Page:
With this lucrative job, he was able to manage his finances so that he could spend $7.50 once a week on 30-minute flying lessons. Flying felt natural to him, and he was permitted to go on his first solo flight after just six hours of flight time, even though the law required eight hours. He was able to build up a few more hours, “before other events interrupted these happy times.”

Virgine ended up flying B-17s in the service and eventually B-29s in the Pacific theater. With a tinge of envy, my grandfather wasn’t eligible to be a pilot in the service because he was color blind. He figures it was for the best since he’d, “have probably been shot down in Europe.” Instead, he waited to join the effort until he was drafted by the Army as an airplane instrument technician. I’m glad he waited, as that gave him some time to figure out some things and meet my grandmother.


Sunday dinners were held at my grandpa’s house in El Cajon, CA, when I was a kid. His house was within the flight path of the local air shows. We’d all stop and look up at the airplanes that flew overhead, and Grandpa would tell us all about the crafts that soared the skies.

Here are some planes from the 1940s that we may have heard my grandpa describe while eating lasagna and luscious salad:


A-20C Havoc being serviced at Langley Field, Virginia, 1942


Beachcraft xa

Beechcraft 28 Destroyer/XA-38 Grizzly



Boeing B-52


Do you want to know more about the 1940s and your grandparents? Check out the 1940 Census Project. While you’re there, you can join the census project and sign up to become an indexer.

As part of the1940census.com ambassador program this blog post enters me into a drawing for a $50 Amazon gift card.


1940s – Looking all young and handsome

If I had been in my 20s in the ‘40s, I would be stunning, well, at least in photographs. Looking through my grandparents’ pictures, I’m impressed with how striking they look.

Here’s a great picture of my grandpa:

1942 dad in uniform

When describing this picture, he stated, “This is a professional photographer’s picture of me in my army uniform, looking all young and handsome in the army there.” It’s true: he really does look quite sharp. I can certainly see why my grandmother fell for him (and he’s not just a pretty face!).

Reading through excerpts from his auto-biography, I realize that the 1940s for my grandpa weren’t all that different from this decade for me. It was a journey of self-discovery, of love, of decisions about faith. While my story lacks the swing bands, riveting, and uniforms, I see the same themes woven through his stories that are emerging in mine.

In honor of the 1940s census being released next month (only 18 more days!), I’ll be sharing some of my grandparents’ stories from that decade through the next couple of weeks.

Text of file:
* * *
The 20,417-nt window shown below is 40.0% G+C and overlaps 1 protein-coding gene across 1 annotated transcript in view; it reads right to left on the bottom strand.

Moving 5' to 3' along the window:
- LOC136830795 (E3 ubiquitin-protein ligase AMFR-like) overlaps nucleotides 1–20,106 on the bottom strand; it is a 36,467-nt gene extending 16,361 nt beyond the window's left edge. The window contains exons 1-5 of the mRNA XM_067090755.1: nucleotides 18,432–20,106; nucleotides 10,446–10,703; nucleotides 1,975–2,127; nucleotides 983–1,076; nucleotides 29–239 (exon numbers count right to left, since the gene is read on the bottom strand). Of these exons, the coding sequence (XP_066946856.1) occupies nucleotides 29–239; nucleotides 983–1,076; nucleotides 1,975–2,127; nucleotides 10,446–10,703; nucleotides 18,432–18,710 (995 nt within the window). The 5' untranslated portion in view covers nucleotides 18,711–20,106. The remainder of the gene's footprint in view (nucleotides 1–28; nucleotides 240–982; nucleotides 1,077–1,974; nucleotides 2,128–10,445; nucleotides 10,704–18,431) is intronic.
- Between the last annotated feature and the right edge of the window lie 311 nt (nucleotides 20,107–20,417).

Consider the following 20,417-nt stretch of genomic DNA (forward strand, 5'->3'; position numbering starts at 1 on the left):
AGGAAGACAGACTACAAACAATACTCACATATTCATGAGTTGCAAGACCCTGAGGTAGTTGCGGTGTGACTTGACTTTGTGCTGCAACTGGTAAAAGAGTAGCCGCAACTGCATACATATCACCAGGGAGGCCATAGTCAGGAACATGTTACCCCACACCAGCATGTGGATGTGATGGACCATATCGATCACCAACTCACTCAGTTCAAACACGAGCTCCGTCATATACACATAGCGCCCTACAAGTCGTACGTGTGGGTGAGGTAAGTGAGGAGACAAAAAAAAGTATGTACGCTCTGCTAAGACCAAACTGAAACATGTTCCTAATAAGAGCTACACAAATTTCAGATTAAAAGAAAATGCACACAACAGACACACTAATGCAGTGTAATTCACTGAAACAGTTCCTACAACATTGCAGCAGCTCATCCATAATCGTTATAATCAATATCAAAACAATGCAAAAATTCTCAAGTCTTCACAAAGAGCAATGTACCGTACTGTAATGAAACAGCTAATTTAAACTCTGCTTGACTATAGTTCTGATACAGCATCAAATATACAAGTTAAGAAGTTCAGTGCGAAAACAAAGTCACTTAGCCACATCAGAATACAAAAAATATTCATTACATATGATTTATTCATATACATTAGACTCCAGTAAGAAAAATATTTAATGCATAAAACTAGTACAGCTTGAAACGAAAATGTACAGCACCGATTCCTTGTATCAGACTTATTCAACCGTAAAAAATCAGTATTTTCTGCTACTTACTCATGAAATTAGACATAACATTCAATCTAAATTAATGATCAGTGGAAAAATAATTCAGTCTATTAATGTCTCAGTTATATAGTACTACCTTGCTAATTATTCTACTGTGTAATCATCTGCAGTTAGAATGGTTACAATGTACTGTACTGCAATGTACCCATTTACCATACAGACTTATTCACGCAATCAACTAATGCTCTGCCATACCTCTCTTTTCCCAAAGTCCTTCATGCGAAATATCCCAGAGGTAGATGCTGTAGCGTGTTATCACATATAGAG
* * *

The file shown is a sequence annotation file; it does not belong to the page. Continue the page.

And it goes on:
Here are some sneak peek pictures for you to gawk at my handsome grandpa. Sorry ladies, he’s taken.



Wednesday, March 14, 2012

Look I'm Normal Too! (And I'm a Mormon)


Stories are one of my treasures, so I naturally love the I’m a Mormon PR campaign. At first I thought it was the beautiful narratives from people’s lives that appealed to me; however, underneath, the real draw of this campaign is the message: I can be normal and Mormon.

As a group, we want the world to accept us as normal. However, often trying to be normal sends out red flags and makes others question what we’re hiding under our cover of normalcy. The trying then causes a distance and insincerity that is difficult to overcome and marks individuals and groups as a bit odd. Interestingly this craving for the perception of normalcy may be a mark of Mormon culture. 

I just finished reading Jay Bookman’s article: A different take on Romney and his Mormon heritage. He explained Romney’s tendency to appear too eager to please and to seem like he’s trying too hard may be associated with his Mormon pioneer roots.

As a group Mormons have paid heavily for their religious freedoms and the perception that they are different and odd. Bookman reviewed the history of persecution and noted, “A history like that marks a people. It marks a family. It creates a profound cultural memory and it changes how you perceive the world and how you interact with it.” Our history of being separated and punished for being different has changed how we interact with people outside our Mormon culture.

He elaborated that many social groups that have been “marked” by persecution develop group defense mechanisms. Bookman concludes that for Mormons, our cultural group defense includes, “an over-eagerness to be perceived as normal, wholesome and accommodating as possible. Being seen as different has cost them dearly.”


A few weeks ago, Mr. Chappell and I went to a delightful chocolate tasting at Cocova featuring Rob Anderson’s Fresco Chocolate. We were happy to just savor the flavors and enjoy the ambiance; however, the chocolate maker obviously wanted to talk to everyone who came to the event. He somewhat awkwardly made small talk with the 20 something crowd, teaching them a tidbit about the art of chocolate and catching a glimpse into their lives. Internally I was somewhat dreading the encounter because I often manage to say something ridiculous or offensive (like I’m good identifying pride!) while at the same time advertising that I’m a Mormon. (Who wants to give bad PR for their faith? Not me!)